It's no wonder so many people flock to Queensland, Australia. The fastest growing region on the southeast side of the continent down under offers a subtropical climate with an outdoorsy lifestyle -- and an abundance of bull sharks?
These feisty elasmobranches are so abundant in fact that residents are catching them off apartment balconies with rigs no more complicated than a pork chop tied to a string.
Though bull sharks abound in the Golden Coast canals, sharks on the whole are actually in trouble. Experts estimate that close to 100 million sharks are caught every year (and mostly by commercial fishing gear, not by pork chops on strings).
Oceana also teams with other organizations to protect sharks and has celebrated a couple victories within the past several months on behalf of these graceful creatures, including pushing for stricter shark finning regulations and urging Amazon to drop sharkfin soup from its Web site.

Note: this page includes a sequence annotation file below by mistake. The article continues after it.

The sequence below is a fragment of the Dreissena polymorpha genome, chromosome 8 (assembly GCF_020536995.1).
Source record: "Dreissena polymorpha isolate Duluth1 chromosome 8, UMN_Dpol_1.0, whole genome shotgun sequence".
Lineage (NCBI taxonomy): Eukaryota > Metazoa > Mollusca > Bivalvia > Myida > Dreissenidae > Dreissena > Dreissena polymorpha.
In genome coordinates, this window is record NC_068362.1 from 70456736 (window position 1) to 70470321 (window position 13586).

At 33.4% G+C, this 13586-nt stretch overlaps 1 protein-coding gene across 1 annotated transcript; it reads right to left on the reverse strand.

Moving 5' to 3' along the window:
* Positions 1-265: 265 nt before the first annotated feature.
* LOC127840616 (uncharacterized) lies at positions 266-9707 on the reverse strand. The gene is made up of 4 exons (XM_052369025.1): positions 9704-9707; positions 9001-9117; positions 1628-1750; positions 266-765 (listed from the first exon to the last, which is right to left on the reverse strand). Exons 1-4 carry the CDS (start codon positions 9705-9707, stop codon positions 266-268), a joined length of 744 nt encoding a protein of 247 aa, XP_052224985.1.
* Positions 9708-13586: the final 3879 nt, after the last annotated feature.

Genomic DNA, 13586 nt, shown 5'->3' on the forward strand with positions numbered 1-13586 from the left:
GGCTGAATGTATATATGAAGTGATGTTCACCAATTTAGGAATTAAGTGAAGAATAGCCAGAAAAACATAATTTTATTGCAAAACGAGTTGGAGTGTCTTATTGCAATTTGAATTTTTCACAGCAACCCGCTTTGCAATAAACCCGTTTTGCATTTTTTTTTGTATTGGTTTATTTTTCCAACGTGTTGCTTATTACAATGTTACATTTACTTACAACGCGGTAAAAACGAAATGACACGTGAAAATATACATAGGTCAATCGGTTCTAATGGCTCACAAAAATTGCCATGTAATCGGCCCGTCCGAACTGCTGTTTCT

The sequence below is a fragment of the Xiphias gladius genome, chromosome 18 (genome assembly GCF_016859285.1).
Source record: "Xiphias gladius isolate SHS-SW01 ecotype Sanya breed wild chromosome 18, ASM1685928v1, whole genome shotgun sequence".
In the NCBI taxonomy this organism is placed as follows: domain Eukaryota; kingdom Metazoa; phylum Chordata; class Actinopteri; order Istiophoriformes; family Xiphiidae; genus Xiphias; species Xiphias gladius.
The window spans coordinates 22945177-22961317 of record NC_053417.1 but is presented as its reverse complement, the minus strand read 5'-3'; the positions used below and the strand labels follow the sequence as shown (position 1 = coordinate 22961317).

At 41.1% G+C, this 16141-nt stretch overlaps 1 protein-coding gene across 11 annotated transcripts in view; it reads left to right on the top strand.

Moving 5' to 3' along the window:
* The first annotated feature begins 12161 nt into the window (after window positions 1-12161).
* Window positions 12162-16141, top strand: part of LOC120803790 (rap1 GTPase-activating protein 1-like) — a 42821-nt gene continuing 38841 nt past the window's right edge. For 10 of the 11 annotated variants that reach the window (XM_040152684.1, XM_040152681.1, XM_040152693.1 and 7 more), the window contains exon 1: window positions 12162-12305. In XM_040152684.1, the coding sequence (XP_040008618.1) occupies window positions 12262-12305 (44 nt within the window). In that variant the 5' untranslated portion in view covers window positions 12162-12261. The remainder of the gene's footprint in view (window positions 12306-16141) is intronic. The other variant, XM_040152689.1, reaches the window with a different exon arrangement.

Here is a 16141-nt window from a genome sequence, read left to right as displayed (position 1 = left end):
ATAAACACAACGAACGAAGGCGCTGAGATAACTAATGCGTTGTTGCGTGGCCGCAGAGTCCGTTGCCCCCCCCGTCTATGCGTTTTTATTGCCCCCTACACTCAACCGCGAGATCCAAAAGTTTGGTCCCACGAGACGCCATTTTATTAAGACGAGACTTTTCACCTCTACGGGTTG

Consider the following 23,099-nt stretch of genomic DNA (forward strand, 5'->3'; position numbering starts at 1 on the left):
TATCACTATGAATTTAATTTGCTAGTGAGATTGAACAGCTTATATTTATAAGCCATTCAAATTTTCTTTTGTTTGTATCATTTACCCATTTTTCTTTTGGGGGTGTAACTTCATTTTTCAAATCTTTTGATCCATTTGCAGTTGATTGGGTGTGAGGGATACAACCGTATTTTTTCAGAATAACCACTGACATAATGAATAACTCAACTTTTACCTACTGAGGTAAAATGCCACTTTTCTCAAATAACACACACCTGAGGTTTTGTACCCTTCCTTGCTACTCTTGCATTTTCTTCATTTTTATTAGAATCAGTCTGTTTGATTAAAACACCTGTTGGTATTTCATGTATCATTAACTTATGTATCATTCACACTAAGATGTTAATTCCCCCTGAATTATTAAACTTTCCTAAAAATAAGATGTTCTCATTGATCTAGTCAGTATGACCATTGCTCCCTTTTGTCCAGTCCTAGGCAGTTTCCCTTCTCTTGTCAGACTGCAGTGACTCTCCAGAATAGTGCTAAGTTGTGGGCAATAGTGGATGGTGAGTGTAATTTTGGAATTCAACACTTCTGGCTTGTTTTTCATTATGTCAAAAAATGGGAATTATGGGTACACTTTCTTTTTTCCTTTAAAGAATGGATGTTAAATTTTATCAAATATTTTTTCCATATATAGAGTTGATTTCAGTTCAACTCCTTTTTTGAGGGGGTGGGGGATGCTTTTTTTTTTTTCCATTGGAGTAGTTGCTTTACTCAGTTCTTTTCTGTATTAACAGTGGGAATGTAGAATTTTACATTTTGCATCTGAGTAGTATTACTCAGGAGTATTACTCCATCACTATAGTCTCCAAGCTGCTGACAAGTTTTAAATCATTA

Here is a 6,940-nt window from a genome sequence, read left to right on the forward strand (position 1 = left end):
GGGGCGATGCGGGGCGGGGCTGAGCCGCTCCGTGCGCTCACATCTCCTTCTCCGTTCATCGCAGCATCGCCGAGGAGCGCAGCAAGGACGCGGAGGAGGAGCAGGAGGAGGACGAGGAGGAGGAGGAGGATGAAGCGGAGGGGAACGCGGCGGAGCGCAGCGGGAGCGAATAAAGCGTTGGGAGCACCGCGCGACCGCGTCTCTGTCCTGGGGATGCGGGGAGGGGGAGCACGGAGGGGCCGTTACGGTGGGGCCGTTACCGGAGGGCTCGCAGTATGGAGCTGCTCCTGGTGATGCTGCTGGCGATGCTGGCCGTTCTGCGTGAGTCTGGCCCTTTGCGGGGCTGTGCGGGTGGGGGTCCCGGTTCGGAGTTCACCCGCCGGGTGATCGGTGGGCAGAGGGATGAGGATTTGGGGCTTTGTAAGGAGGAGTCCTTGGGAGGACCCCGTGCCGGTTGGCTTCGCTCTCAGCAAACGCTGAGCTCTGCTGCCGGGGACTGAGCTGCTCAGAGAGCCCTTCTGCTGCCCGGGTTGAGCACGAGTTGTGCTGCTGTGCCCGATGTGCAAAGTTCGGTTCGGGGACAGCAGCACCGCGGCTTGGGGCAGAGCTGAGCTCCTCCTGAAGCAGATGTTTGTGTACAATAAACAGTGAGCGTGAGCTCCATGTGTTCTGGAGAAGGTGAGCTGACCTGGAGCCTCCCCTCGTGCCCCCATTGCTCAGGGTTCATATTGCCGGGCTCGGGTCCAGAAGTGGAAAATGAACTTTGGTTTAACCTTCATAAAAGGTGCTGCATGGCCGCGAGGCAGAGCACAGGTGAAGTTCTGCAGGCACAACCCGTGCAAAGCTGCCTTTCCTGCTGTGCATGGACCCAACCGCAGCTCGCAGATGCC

- Ocean Roundup: Deep Sea Sediments Act as Microplastic Sinks, Risso’s Dolphins Stranding in High Numbers, and More Posted Thu, December 18, 2014
- Ocean Roundup: Task Force Releases Recommendations on Seafood Fraud, Sea Otters Critical to Healthy Marshes, and More Posted Tue, December 16, 2014
- Video: Drone Captures Amazing Humpback Whale Feeding Event on Camera Posted Thu, December 18, 2014
- Presidential Task Force Releases Bold Recommendations for Tackling Seafood Fraud and Illegal Fishing Posted Tue, December 16, 2014
- Ocean Roundup: Chevron Withdraws Drilling Plans from the Arctic, Peru Issues Ban on Shrimp Fishing, and More Posted Fri, December 19, 2014